Separately, BBC reports casualties due to heavy snowfall in Western province of Herat. Even prayers are answered with a twist here.


After a Year of Setbacks Afghanistan Sees Renewed Committment

January 26, 2007

Not long after the start of the Iraq War the world became so embroiled with the many twists and turns of that fatal mistake that Afghanistan was relegated to the backburner -and soon came to be referred to as the “forgotten war.”

And forgotten it was. Since the fateful summer of 2003, with an initial euphoria and illusion of success in Afghanistan, the foreigners, ever so impatient to pack and leave the dusty country to its own instruments (as they had done before after the Soviet withdrawal) thought that the good work was once again done here.

Not so. As international committment waned (and the reconstruction that was promised came ever so slowly), the Taliban did not rest. They built up in weapons, troops, morale, and popular support (on both sides of Afghanistan-Pakistan border) and starting as early as the spring of 2005 made a comeback.

By 2006 the Taliban were stronger and in a better state to face international troops than they had been even as a regular army back in 2001. Over the years, the regular army of the Taliban diffused into the population and became a guerilla force -a nightmare for the state of Afghanistan and its international backers that had to hold, secure, and defend cities and villages across the country and face a mobile enemy. Add to this the novel reality of suicide bombing, and the losses of 2006 should not come as a shock.

Now, as Afghanistan begins its sixth year post-Bonn and awaits another fateful spring, there is a broad consensus that things must change. If there is a silver lining to the setbacks of 2006, it is this: Afghanistan’s Lost Year has served to catapult the forgotten war back into the front and center of world’s attention.

Here are some key recent developments that I think signal a revitalized US and international committment to the struggle in Afghanistan:

  • In today’s NATO foreign ministers’ summit in Brussels the US Secretary of State Condoleeza Rice is expected to announce increased US committment to Afghanistan and ask European NATO members to step up to the plate -both in terms of increased aid money and more troops.
  • After a US policy review of Afghanistan (studying the period starting with the protests of June 2006) found that the current resource levels are not sufficient to meet the reconstruction goals, the US administration is expected next month to appeal the US Congress for additional funds of as much as $10.4 billion (Washington Post reports the figure as $7-8 billion) to supplement the funds already earmarked for Afghanistan reconstruction.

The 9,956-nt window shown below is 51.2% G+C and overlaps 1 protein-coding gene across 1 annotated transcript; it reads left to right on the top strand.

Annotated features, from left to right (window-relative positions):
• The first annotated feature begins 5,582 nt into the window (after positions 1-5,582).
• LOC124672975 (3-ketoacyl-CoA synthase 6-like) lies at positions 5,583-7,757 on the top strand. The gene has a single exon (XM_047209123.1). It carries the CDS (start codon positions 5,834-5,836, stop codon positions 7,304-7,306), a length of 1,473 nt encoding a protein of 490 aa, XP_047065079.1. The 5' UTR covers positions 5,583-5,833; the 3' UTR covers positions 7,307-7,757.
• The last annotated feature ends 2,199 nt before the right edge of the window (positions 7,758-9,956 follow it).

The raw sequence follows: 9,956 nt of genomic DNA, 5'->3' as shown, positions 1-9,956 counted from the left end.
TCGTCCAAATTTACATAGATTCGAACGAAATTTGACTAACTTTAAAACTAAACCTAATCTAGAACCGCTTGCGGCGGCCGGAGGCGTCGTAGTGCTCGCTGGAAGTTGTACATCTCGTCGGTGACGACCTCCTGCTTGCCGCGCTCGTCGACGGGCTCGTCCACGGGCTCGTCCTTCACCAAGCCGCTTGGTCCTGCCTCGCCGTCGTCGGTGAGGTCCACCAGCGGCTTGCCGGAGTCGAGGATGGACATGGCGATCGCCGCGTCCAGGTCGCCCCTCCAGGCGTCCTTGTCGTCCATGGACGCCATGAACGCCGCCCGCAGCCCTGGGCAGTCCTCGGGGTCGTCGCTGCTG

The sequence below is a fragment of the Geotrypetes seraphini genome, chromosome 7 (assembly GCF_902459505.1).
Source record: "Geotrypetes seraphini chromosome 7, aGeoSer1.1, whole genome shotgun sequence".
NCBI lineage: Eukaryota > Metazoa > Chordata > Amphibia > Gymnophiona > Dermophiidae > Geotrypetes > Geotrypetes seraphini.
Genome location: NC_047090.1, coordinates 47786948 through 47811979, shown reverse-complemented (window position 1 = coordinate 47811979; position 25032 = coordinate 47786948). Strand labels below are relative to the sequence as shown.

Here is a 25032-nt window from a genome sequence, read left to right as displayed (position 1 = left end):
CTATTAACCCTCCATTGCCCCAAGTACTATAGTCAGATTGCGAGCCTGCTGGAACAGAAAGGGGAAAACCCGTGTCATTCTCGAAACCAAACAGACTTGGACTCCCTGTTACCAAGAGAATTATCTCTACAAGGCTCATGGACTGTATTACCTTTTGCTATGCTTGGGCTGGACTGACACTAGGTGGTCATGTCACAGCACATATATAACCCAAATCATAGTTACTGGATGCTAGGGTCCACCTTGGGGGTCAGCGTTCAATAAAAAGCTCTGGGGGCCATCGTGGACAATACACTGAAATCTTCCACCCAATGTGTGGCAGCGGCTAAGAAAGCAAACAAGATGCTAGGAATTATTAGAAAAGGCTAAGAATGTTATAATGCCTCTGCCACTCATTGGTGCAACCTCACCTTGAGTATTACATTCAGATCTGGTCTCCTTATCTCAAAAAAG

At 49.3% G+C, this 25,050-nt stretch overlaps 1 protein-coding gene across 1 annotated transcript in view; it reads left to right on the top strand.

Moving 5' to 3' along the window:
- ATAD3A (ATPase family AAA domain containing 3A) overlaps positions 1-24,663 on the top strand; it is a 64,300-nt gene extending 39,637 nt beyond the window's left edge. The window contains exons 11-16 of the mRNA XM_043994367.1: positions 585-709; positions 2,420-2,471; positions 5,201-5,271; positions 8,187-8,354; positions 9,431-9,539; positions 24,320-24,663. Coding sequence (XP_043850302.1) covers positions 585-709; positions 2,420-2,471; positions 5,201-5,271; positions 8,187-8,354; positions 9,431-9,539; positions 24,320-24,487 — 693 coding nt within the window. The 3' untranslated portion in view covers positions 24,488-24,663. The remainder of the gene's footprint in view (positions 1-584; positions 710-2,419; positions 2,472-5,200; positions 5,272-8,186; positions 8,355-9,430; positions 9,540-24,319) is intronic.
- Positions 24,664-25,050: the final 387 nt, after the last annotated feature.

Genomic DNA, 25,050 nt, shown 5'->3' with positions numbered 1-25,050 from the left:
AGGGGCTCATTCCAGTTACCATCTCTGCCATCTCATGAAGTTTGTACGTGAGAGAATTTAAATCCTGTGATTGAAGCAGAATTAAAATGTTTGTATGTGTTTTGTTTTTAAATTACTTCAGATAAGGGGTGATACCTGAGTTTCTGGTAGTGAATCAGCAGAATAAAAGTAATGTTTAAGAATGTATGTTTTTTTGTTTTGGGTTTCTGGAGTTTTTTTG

• While increasing troop levels may be out of the question for now (especially as the deteriorating situation in Iraq requires a more urgent surge in troops there), the US army has just announced that it will extend the tour of duty of 3000 soldiers of its 10th Mountain Division who are stationed in Afghanistan by 120 days. This comes at the same time as another influx of troops who are supposed to replace the departing soldiers also arrive in Afghanistan. In effect this amounts to a temporary surge of troops, calculated to last the period of the presumptive spring offensive of the Taliban.
  • While his State of the Union addresses was geared mostly towards domestic issues and as a sequel to the Iraq Policy Speech earlier and President Bush remained silent on Afghanistan but for an acknowledgement of the deteriorating situation there, in a nod to fresh US commitment to Afghanistan the American president did meet the US general (McNeil) who is to take over the command of the NATO troops there.
  • This one is a mixed bag of sorts and may not prove to be as effective as other policy shifts, but the US is also eager to fight the War on Drugs in Afghanistan more seriously: the appointment of its former ambassador to Colombia and a stated objective to employ Colombia-style tactics in the War on Drugs signals frustration with the prolonged drug cultivation and trafficking problem and its myriad complications with funding terrorism and insurgency. It was recently revealed that for months the government of Afghanistan has been under increasing “behind-closed-doors” pressure to allow aerial spraying and the use of herbicides and exfoliators in the Southern provinces.
  • While current NATO troop levels in Afghanistan are 20% short of committments made by member countries, another brigade is expected to arrive “shortly” (i.e. before the spring sets in,) “and more after that,” according to NATO commander Gen. David Richards.
  • For what it is worth, Afghanistan, Pakistan, and NATO established a joint “intelligence hub” in Kabul. While the “hub” can hardly stand in for a much more serious settlement of differences and alignment of interests that is needed between Kabul and Islamabad, it is hoped that the move will serve to improve coordination and intelligence sharing

Whether the renewed US and international committment to Afghanistan is genuine and long-term, or just a bracing up for the anticipated spring offensive by the Taliban remains to be seen. In the latter case, the temporary build-up of troops will merely amount to a Maginot Line: the enemy will only delay its offensive enough that the eager foreigners tire and leave once again before the ANA is up to the challenge -as they have unfailingly done in the past. And then it will be groundhog day all over.